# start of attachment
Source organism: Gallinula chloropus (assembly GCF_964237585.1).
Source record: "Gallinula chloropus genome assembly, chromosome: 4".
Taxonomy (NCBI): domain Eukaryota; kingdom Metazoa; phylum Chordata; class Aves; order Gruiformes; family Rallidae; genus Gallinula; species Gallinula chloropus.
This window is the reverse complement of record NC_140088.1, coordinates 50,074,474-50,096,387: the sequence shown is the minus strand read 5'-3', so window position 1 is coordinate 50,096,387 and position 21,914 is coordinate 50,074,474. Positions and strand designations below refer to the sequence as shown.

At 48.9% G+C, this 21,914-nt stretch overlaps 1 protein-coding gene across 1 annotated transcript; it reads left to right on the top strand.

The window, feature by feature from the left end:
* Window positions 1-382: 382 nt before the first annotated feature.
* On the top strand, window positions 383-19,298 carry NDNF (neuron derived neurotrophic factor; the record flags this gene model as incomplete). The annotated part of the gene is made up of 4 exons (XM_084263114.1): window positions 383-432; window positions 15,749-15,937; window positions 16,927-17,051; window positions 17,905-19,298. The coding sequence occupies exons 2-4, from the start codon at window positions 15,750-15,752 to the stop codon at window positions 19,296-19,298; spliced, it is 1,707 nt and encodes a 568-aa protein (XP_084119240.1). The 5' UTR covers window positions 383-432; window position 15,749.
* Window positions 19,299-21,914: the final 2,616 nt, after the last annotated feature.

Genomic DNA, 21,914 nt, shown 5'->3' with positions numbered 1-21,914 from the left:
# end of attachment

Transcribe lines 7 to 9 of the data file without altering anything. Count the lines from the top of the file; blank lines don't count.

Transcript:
* Window positions 1-382: 382 nt before the first annotated feature.
* On the top strand, window positions 383-19,298 carry NDNF (neuron derived neurotrophic factor; the record flags this gene model as incomplete). The annotated part of the gene is made up of 4 exons (XM_084263114.1): window positions 383-432; window positions 15,749-15,937; window positions 16,927-17,051; window positions 17,905-19,298. The coding sequence occupies exons 2-4, from the start codon at window positions 15,750-15,752 to the stop codon at window positions 19,296-19,298; spliced, it is 1,707 nt and encodes a 568-aa protein (XP_084119240.1). The 5' UTR covers window positions 383-432; window position 15,749.
* Window positions 19,299-21,914: the final 2,616 nt, after the last annotated feature.